Ecology Charles Darwin
by
Vassiliki Betty Smocovitis
  • LAST REVIEWED: 06 June 2017
  • LAST MODIFIED: 29 September 2014
  • DOI: 10.1093/obo/9780199830060-0122

Introduction

Charles Robert Darwin (12 February 1809–19 April 1882) was a British naturalist best known for his work establishing the theory of organic evolution by means of natural selection. Based on his early training, his circle of mentors and colleagues, and most importantly the many observations that he made aboard the celebrated five-year voyage of the HMS Beagle, Darwin formulated a theory of species change he termed descent with modification through the primary means of natural selection. The first hints of this theory began to appear in 1837 and were recorded in his private notebooks, but only after over twenty years of additional research, the collection of many examples, extensive reading, and much reflection did he publish it in 1859, and then only after learning that the younger British naturalist Alfred Russel Wallace had independently formulated a similar understanding of species change. With the support of a small circle of colleagues, an abbreviated version of his theory was first presented, and it was then published in conjunction with Wallace in 1958. He then turned to writing what was intended to be an abstract of a planned longer series of works in support of his theory, but which became instead On the Origin of Species by Means of Natural Selection, or the Preservation of Favoured Races in the Struggle for Life, published in 1859. His scientific oeuvre is dominated by this book, but he subsequently published a number of important books that either extended or supported the theory set forth in 1859 including his reflections on human evolution set forth in The Descent of Man, and Selection in Relation to Sex published in 1871. Though he is best known for his theory of species change, Darwin had a number of other interests. He was a keen experimentalist, performing a series of small but elegant studies involving plants and other organisms that reflected a grasp of the complex interactions between organisms at a time when ecological thinking was only just emerging. Indeed, Darwin is considered one of the first ecological thinkers, using the phrase “economy of nature,” on multiple occasions in his On the Origin of Species. His many botanical studies as laid out in no less than six books are now considered both pathbreaking but also imaginative and crucial to laying the foundations of what is now plant evolutionary biology, plant ecology, and invasion biology, and his examination of the behavior of humans as shown in his The Expression of the Emotions in Man and Animals published in 1872 is considered foundational in behavioral studies and in the field called evolutionary psychology. With the help of many commentators, furthermore, his influence spread well outside scientific circles and shaped prevailing social and political views, as well as challenging belief in a purposive, anthropocentric universe.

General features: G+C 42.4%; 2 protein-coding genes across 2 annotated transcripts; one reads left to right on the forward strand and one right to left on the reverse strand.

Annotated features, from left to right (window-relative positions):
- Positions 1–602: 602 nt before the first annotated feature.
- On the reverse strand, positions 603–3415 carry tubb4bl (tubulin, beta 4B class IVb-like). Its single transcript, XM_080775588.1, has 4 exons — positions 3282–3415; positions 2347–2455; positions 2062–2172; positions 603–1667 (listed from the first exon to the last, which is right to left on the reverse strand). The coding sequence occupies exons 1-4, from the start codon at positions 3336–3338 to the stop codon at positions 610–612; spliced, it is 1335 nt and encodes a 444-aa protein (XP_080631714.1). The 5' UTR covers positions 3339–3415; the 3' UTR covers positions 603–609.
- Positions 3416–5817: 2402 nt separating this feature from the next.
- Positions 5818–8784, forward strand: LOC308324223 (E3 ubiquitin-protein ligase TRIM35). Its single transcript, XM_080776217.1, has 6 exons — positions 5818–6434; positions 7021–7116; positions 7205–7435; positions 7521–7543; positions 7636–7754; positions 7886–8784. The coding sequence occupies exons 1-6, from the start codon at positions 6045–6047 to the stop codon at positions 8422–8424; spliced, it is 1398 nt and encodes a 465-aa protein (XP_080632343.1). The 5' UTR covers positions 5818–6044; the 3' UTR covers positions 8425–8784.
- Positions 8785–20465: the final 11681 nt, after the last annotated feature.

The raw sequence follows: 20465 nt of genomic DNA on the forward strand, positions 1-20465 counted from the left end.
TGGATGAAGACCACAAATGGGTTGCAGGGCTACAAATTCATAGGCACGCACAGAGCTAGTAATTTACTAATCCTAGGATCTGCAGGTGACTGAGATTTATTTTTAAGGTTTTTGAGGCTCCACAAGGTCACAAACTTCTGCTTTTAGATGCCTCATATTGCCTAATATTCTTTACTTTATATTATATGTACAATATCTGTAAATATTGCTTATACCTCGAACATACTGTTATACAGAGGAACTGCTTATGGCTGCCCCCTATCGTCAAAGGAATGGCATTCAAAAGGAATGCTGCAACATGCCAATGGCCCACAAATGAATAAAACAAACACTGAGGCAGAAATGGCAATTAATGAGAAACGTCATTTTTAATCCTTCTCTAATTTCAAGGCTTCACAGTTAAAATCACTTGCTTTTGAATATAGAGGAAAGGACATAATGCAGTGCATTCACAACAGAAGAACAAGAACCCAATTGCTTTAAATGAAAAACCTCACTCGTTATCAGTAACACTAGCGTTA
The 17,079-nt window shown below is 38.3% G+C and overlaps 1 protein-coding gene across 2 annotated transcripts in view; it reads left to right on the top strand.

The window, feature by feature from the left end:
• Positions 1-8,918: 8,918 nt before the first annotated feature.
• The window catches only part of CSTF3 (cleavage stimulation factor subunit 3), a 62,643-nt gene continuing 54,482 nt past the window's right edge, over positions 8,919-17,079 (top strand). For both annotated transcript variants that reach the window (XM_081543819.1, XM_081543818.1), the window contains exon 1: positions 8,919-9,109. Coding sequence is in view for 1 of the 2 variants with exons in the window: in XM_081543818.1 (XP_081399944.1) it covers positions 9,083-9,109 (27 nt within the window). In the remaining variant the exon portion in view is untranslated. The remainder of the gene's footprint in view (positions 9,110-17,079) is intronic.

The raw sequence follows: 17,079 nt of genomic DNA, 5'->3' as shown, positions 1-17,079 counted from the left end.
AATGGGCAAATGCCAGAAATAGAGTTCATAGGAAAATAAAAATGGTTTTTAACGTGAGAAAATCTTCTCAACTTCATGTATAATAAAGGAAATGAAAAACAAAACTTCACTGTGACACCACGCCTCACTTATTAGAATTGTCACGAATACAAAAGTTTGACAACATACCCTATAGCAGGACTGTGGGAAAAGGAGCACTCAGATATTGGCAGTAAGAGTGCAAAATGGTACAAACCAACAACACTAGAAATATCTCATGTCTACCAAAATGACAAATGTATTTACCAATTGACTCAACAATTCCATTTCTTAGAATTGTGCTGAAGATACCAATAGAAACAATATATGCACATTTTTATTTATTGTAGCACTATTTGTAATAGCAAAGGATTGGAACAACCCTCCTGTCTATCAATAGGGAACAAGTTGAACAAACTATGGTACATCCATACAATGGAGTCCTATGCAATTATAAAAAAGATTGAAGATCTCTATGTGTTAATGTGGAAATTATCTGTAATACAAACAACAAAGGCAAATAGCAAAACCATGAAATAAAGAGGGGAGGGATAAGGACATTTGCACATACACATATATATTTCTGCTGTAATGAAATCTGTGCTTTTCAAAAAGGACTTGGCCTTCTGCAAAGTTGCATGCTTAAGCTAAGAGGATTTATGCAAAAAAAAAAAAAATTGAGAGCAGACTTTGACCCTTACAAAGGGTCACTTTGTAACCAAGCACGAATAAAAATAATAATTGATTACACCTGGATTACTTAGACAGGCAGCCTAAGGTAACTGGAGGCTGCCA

General Overviews